"The movie's about the acceptance of imperfect love," Oz said about the Kidman and Broderick roles. "The heart of it is about this couple trying to work things out, and I think we can all relate to that."

Yet there are no clues about their marital woes, undercutting a confrontation they have later about their deteriorating relationship.

A turning point involving the robot technology at Stepford is reduced to silly slapstick since no explanation of the process is given.

"What we decided was that hopefully the audience was just gonna kind of take it and if we got into more and more detail we would open up a can of worms," Oz said.

As Broderick summed up the approach: "It doesn't come out so well if you think about it too much."

http://www.reuters.co.uk/newsPackageArticle.jhtml?type=entertainmentNews&storyID=526996&section=news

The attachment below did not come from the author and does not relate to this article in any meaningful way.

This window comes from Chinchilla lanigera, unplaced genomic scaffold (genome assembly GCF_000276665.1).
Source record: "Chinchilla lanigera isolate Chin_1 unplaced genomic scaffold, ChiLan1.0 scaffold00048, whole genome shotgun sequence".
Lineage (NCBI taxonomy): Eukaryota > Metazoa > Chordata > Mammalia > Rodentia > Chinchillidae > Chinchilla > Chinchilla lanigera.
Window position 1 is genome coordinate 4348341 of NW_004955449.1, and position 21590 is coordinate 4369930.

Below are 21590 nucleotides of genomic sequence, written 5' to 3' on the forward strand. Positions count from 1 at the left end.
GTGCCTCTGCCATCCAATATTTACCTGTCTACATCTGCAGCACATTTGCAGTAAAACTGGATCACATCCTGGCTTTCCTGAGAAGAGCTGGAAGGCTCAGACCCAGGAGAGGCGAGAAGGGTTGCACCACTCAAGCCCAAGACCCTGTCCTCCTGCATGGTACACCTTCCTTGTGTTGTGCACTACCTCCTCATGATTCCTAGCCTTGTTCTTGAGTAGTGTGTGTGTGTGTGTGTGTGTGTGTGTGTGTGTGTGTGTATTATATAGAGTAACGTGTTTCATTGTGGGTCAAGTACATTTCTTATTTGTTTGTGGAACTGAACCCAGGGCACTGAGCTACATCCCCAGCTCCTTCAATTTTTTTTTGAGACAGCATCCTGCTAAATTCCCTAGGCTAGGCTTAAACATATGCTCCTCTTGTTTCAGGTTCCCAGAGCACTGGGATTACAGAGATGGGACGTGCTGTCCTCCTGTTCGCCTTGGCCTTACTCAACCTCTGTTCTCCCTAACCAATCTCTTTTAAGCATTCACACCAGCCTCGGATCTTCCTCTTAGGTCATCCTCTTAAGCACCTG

Fozzie Bear

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I heard on 3 different radio stations that the film is going to bomb; but I'm interested in seeing it for myself.

I heard that the film was hard for everyone to work on, and that Frank even left the set a couple of times because he just couldn't deal...but that, too, was from the radio stations.
 

beaker

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Has Oz done a good movie since What About Bob?
 

Fozzie Bear

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Little Shop of...uh...

nevermind. You said "after..."
 

Rowlf's Roadie

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I wanna see it since Frank's such a great director. He'll know what a Stepford Wife is like after Piggy's newscast in Muppets From Space. Lol.
 

jediX

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beaker said:
Has Oz done a good movie since What About Bob?
I don't know when that one was made, but I particularly enjoy Bowfinger.
 

lowercasegods